Post-nihilism is what I am after. First there is blissful ignorance of nothing, then myopic despair at nothing, and finally, hopefully, recognition that, in the words of André Malraux, "Man can build his greatness on the nothingness that crushes him." Or as King Lear bluntly puts it: "Nothing can come of nothing. Speak again." It is optimism filtered through pessimism, enlightened innocence borne out of the deepest cynicism, the reconstruction after deconstruction. It is the result of the learning-through-experience of "Et in Arcadia Ego" followed by "No Way Out But Forward Go!" It is the conquest-through-absorption of anxiety, doubt, frustration, despair. It is an ongoing process that should involve continual moving, living, reading, experiencing, tasting and overcoming. An imperfect utopia, to be sure, because there can be no other kind. It requires faith that the mirage can be willed into reality, and that prophecies are made true if they are self-fulfilling.
My journey to this understanding is immaterial. The most momentous things that have happened in my life have been invisible. No less real because of it, but invisible nonetheless. They were Shakespeare's sound and fury, signifying nothing, except they made no sound and the fury was internalized. The birth-moment came when I realized it was up to me to draw my own signification, and thus redeem the past as a necessary midwife to a better future. Not the death of regret, but rather it's obsolescence. And as above so below. Lessons learned inside can be applied to the outside. The subjective and the objective co-habit the same sphere - reality - and action and thought exist on the same spectrum. The struggle musn't be for nothing; it has a purpose if given a purpose. Thus from nihilism emerges post-nihilism, given the principle that: If surrounded by darkness, you yourself must become the sun.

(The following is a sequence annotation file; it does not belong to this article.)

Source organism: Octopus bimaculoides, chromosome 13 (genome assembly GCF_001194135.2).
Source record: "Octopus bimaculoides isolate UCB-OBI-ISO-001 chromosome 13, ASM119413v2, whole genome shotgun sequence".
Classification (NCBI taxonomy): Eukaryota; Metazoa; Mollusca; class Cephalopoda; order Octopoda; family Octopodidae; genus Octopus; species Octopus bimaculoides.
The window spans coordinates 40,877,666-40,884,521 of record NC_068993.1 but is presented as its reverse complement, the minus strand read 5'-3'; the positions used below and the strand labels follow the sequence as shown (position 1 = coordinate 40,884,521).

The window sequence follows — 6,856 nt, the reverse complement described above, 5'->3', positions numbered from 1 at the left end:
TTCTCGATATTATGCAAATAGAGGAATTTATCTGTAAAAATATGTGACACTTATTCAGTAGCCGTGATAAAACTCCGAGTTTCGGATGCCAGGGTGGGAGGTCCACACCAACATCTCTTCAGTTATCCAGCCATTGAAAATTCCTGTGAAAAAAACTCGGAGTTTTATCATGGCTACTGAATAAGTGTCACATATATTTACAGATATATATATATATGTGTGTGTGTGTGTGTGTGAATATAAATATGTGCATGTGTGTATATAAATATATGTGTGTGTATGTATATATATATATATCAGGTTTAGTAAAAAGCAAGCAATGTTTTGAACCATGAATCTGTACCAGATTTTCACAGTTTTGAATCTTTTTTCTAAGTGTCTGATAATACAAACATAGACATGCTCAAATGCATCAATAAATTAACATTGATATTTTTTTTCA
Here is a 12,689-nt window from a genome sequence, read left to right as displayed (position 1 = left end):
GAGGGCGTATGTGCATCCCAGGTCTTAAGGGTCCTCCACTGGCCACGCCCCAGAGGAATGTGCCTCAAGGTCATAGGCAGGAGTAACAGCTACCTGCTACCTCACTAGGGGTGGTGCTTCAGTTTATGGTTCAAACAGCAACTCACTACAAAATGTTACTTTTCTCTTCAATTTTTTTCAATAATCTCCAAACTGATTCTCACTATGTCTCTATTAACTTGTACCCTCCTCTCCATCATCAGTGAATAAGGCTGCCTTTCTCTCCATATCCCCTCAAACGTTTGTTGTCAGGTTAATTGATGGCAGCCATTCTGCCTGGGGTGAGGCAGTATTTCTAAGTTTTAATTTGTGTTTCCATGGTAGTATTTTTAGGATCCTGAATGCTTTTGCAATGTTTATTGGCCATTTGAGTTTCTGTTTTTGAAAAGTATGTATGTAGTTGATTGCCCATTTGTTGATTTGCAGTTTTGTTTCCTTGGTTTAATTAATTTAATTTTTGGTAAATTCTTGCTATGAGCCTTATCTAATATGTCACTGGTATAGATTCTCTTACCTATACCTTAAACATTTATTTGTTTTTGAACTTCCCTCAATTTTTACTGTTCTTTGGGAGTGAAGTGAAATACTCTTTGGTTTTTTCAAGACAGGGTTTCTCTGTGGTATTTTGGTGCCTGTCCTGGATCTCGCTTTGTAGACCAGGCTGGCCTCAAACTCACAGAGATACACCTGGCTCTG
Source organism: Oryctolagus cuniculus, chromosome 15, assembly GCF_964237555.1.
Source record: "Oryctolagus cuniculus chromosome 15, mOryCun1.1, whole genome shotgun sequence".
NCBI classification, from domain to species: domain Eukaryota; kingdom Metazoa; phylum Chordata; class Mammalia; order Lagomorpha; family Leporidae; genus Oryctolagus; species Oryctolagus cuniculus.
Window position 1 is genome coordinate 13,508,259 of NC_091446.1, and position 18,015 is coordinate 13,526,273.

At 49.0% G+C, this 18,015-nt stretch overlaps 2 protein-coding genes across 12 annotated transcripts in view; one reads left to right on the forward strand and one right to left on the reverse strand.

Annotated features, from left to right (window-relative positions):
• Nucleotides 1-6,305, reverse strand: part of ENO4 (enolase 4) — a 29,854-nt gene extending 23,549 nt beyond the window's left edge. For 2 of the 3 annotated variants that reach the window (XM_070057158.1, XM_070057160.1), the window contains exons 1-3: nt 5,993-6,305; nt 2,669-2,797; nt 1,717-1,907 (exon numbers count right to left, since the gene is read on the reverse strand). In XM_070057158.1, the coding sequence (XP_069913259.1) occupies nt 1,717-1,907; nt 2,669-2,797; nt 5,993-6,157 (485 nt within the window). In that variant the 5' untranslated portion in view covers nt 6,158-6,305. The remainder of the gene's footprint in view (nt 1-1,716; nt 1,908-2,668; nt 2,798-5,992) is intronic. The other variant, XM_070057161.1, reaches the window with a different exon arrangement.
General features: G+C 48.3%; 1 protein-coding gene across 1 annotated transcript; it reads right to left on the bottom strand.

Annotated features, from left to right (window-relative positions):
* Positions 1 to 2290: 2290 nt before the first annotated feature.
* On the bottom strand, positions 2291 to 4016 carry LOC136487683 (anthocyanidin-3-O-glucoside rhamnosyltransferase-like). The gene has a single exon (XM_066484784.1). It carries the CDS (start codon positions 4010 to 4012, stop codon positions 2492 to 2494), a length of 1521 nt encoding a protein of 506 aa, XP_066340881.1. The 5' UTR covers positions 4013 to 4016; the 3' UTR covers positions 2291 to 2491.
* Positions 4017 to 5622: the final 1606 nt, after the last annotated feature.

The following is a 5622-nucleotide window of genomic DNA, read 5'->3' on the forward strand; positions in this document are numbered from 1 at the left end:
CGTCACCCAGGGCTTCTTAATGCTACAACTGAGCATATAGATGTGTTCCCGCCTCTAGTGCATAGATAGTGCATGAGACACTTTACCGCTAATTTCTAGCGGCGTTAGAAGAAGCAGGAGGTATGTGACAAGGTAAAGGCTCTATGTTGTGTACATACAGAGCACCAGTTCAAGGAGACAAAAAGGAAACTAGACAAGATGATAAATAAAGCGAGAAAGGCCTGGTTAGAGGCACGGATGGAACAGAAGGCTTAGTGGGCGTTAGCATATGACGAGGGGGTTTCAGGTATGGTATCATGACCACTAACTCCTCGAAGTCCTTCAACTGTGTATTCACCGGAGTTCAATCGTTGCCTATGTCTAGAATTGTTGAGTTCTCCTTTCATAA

It is an ongoing process. Suns dawn and descend. But just because it's a cycle doesn't mean it has to be a circle. The model should be a staircase ascending in ever-higher spirals. There can be progress even in routine. The prisoner at the beginning of his sentence isn't the same as at the end, even if he never leaves his cell. Of course the spiral staircase can lead to oblivion, if nihilism removes the guardrails. Or it can flatten into a circle, embracing the pre-nihilist rhythm-sacralizing rituals of childhood and dogma. The tower of Babel, a spiral ziggurat, is lambasted in such circles for a reason. It represents the self-propelled wheel, the dream of reaching the top of the staircase through one's own exertions, entering Heaven. This is close to post-nihilism, except it misses the revelation that Heaven is not a material place to enter but the immaterial state of working towards it. And that even as a recognized creation of the mind, it remains a holy, wholly mortal creation.